CSI-01 was integrated into the CGBA incubator where the experiment was facilitated for the duration of the mission. The CGBA is a single middeck locker insert that provides temperature control, power, and computer control to the internal experiments (Goulart et al 2004). The CSI experiments were not the first experiments to be introduced to the CGBA incubator. Previous experiments "Ladybugs in Space" and "STARS" built a successful foundation for future educational missions to be based on (Goulart et al 2005).

    The first experiment associated with CSI-01 examined the long term growth of C. elegans in space by observing biological changes in response to radiation and by comparing gene expression over multiple generations grown in space. Results indicated that C. elegans exhibit normal development and movements when fed with C. elegans Maintenance Medium (CeMM). CeMM was previously proven to be a sufficient food source aboard STS-107 (Szewczyk et al 2005). Although in both humans and C. elegans decreased production of myosin is observed while in space, C. elegans displayed normal movements when sufficiently fed. This finding suggests the decrease in muscular function is adaptive to microgravity, possibly relating this to human cardiac, skeletal and vascular muscles. Because movement decline was not detected throughout the entire 12 generations observed, this also suggest that there actually may be a muscular decline plateau (Oczypok et al 2012).

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    Results Publications

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    Ground Based Results Publications

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    ISS Patents

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    Related Publications

      Woodard S, Goulart C, Hoehn A.  Performance of the STARS life sciences payload during benchtop testing and mission simulations. International Conference on Environmental Systems, Vancouver, Canada; 2003

      Goulart C, Woodard S, Campbell K.  STARS™ (Science Technology and Research Students): A Hands-on, Interactive, Scientific and Cultural Exchange Lesson. SAE Technical Paper. 2005; 2005-01-3102. DOI: 10.4271/2005-01-3102.

      Goulart C, Woodard S, Rupert M, Stodieck LS.  Performance of the STARS life sciences habitats in spaceflight and ground controls. SAE International Journal of Aerospace. 2004; 2004-01-2394. DOI: 10.4271/2004-01-2394.

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    Related Websites
    The Province
    Vancouver Sun
    B.C. scientist to study radiation from space worms
    STARS
    Adventures of the Agronauts
    Orion's Quest

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    Imagery

    image This image shows the hardware that is used in the CSI-01 investigation. The CHab (Caenorhabditis elegans Habitat) and the GHab (Garden Habitat) is seen sitting inside of the Commercial Generic Bioprocessing Apparatus (CGBA) developed by BioServe Space Technology. Image courtesy of NASA.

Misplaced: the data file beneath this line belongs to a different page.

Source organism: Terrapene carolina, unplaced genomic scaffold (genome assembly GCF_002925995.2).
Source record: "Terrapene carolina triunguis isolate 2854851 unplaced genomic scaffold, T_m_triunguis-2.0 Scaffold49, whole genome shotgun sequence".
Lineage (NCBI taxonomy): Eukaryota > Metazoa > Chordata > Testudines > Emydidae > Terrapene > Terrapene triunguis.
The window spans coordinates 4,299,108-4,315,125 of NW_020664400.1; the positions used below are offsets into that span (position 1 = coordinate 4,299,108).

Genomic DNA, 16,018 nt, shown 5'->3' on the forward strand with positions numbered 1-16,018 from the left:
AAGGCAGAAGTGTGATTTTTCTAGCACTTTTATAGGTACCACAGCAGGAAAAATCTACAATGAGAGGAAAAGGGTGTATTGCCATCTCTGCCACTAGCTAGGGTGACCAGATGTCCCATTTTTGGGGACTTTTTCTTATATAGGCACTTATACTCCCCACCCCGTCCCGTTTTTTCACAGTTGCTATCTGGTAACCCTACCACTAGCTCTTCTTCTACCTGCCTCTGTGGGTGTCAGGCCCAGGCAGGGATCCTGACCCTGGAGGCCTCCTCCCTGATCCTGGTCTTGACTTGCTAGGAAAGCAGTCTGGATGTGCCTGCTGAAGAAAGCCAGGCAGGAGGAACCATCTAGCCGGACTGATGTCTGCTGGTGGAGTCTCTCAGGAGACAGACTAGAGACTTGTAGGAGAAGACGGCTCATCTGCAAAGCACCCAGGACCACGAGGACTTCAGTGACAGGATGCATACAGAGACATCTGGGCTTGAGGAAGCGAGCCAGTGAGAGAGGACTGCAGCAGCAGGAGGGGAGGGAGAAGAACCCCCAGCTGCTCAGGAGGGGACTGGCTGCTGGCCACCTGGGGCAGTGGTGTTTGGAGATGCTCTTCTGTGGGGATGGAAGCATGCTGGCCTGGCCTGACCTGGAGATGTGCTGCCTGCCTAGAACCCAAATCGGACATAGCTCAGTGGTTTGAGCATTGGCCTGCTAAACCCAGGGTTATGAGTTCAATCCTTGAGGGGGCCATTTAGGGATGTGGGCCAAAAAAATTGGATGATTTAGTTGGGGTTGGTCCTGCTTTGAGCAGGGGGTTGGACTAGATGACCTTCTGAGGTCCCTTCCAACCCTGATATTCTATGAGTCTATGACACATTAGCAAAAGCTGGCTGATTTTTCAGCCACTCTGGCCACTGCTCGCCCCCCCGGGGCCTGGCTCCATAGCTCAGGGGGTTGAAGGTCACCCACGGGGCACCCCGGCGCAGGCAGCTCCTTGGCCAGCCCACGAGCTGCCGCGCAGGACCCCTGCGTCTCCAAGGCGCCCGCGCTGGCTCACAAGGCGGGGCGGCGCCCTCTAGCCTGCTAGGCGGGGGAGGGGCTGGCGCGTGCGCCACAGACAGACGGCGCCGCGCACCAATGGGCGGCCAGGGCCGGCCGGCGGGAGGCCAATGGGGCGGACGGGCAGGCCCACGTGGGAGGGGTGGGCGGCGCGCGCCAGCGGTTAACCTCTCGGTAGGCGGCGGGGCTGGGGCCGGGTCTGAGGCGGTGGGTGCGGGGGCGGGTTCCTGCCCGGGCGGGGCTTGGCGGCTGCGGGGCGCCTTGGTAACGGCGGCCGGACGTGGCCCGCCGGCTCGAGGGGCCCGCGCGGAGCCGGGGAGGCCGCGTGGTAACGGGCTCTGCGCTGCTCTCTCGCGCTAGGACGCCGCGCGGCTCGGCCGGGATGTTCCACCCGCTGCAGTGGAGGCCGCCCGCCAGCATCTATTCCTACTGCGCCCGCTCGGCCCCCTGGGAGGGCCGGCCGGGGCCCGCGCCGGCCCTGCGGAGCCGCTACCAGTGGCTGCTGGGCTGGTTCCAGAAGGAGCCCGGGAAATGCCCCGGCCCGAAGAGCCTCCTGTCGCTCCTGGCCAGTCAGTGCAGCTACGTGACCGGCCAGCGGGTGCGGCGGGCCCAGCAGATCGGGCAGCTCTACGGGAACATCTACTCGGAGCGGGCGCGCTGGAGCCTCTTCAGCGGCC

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    image The Caenorhabditis elegans Habitat (CHab) houses the C. elegans investigation. This image shows the preparation of the samples that will fly on the International Space Station during Expedition 14. Image courtesy of NASA.
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    image This image shows several Caenorhabditis elegans, small nematode worms, on-orbit during Expedition 14 on January 10, 2007. Image courtesy of NASA.
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    image This image shows several Caenorhabditis elegans, small nematode worms, on-orbit during Expedition 14 on January 24, 2007. Image courtesy of NASA.
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    image This image shows several Caenorhabditis elegans, small nematode worms, on-orbit during Expedition 14 on January 24, 2007. Image courtesy of NASA.
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    image The Garden Habitiat (GHab) houses the seed germination experiment that will help students to understand how gravity affects germination and plant development. Image courtesy of NASA.
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    image This image shows two alfalfa seeds (smaller seeds) and two radish seeds (larger seeds) that are part of the classroom kit that will be used by students participating in CSI-01 experiment. Image courtesy of NASA.
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    image Time elapsed photography of the GHabs on the ISS and on Earth on day-1, shows initial germination and a visible small root in the alfalfa seed on the ground (right) compared to the seed on the ISS (left). Image courtesy of NASA.
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    image Time elapsed photography of the GHabs on Earth and on the ISS on day-9, shows the continued growth of the ground seeds (right) and little change is seen in the flight seeds (left). Image courtesy of NASA.
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    image NASA Image: ISS014E20207 - Astronaut Sunita L. Williams, Expeditions 14 and 15 Flight Engineer, activates the alfalfa seeds in the Garden Habitat (G-Hab) as part of the Commercial Generic Bioprocessing Apparatus Science Insert - 01 (CSI-01) investigation.
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    image NASA Image: ISS014E20219 - A close up view of Astronaut Sunita L. Williams, Expeditions 14 and 15 Flight Engineer, activating the alfalfa seed in the G-Hab for the CSI-01 investigation.
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    image NASA Image: ISS014E20211- Astronaut Sunita L. Williams, Expeditions 14 and 15 Flight Engineer, seen here with two G-Habs as part of the CSI-01 investigation. The G-Habs are placed in the Commercial Generic Bioprocessing Apparatus (CGBA) where their germination will be studied by middle school students.